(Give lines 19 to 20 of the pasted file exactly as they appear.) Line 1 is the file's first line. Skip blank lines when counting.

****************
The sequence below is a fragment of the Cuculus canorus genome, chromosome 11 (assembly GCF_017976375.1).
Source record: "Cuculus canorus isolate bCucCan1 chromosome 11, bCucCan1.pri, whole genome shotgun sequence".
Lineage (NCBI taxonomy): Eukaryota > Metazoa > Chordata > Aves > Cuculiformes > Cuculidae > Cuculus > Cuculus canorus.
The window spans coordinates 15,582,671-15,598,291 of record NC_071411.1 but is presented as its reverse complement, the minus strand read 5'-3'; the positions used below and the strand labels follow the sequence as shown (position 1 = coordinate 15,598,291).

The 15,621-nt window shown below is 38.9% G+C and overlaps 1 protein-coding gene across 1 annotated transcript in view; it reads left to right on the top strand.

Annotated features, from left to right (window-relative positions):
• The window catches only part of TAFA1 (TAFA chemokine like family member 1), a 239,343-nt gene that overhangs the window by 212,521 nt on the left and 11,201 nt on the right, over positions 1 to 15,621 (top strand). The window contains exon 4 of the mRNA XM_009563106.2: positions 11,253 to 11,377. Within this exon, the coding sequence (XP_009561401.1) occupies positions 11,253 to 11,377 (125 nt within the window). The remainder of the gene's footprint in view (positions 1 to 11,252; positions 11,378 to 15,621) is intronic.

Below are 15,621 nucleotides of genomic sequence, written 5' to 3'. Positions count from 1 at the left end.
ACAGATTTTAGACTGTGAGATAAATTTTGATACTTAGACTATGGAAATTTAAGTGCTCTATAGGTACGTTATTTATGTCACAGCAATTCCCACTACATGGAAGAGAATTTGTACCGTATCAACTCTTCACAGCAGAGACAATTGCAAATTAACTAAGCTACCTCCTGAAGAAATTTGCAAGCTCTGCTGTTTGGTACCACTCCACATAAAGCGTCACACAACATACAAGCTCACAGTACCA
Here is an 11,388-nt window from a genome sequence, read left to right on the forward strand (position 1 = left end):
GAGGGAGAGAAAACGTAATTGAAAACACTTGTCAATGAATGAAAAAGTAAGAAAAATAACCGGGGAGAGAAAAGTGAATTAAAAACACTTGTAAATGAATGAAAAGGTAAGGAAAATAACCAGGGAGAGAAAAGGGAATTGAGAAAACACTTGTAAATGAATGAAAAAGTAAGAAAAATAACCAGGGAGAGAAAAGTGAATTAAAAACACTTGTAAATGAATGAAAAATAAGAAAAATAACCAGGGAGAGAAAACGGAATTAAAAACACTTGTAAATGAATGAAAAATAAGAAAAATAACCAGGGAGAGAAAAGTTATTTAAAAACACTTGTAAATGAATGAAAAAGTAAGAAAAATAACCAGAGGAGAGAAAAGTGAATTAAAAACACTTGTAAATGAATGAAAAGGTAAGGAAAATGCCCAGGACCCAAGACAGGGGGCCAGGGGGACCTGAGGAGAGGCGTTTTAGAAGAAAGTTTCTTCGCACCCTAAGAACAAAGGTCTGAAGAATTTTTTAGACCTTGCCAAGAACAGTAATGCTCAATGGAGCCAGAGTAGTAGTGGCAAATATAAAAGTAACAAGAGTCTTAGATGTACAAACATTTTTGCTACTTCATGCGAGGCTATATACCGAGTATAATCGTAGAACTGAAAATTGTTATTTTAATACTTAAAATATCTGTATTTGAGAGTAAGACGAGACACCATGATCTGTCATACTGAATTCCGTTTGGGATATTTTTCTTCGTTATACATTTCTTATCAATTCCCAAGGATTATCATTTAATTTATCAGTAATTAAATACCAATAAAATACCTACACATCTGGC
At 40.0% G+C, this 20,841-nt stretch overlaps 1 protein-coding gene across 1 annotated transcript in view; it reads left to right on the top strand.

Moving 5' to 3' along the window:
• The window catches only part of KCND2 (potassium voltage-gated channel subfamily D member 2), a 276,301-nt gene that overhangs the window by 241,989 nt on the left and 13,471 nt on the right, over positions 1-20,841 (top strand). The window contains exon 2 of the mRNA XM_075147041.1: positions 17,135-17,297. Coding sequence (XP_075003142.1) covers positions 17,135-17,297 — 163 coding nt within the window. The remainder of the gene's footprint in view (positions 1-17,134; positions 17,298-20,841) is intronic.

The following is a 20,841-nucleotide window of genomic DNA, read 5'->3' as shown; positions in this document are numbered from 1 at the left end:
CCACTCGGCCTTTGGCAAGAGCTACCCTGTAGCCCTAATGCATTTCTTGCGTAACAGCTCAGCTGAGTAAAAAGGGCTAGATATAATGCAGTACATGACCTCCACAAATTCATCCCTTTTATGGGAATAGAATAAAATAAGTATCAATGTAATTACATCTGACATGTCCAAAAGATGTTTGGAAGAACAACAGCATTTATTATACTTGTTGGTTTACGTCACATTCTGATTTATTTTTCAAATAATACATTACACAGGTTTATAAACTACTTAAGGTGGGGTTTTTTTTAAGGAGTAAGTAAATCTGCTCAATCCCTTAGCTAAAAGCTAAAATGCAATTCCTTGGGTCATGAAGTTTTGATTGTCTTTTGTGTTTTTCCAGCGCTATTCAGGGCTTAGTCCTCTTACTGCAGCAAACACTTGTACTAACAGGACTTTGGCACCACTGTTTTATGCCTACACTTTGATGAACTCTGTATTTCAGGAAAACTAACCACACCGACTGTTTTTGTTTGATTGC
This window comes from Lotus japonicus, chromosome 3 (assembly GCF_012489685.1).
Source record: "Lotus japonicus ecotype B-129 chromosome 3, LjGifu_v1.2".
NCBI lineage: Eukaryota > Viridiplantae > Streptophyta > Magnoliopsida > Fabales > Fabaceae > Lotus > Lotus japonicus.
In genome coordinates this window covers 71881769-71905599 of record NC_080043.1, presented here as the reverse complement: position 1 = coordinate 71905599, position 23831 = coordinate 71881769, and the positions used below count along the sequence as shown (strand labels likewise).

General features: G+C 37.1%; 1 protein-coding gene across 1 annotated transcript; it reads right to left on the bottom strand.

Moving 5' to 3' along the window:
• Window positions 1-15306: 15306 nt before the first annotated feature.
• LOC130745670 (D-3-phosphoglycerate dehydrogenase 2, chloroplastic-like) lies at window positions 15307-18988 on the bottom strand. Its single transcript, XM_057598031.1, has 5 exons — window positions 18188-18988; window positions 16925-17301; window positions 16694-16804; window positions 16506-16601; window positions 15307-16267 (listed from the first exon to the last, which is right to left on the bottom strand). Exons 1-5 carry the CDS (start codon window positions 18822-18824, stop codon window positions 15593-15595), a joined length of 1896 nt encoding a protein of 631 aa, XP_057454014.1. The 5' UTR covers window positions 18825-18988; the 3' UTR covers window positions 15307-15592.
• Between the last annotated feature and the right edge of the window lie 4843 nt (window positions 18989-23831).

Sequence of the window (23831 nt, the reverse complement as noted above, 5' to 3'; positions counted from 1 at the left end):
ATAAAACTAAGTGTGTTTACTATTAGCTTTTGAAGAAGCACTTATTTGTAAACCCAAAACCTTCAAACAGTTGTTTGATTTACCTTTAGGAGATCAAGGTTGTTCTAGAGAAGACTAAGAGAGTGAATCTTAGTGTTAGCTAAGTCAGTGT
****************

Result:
NCBI lineage: Eukaryota > Viridiplantae > Streptophyta > Magnoliopsida > Fabales > Fabaceae > Lotus > Lotus japonicus.
In genome coordinates this window covers 71881769-71905599 of record NC_080043.1, presented here as the reverse complement: position 1 = coordinate 71905599, position 23831 = coordinate 71881769, and the positions used below count along the sequence as shown (strand labels likewise).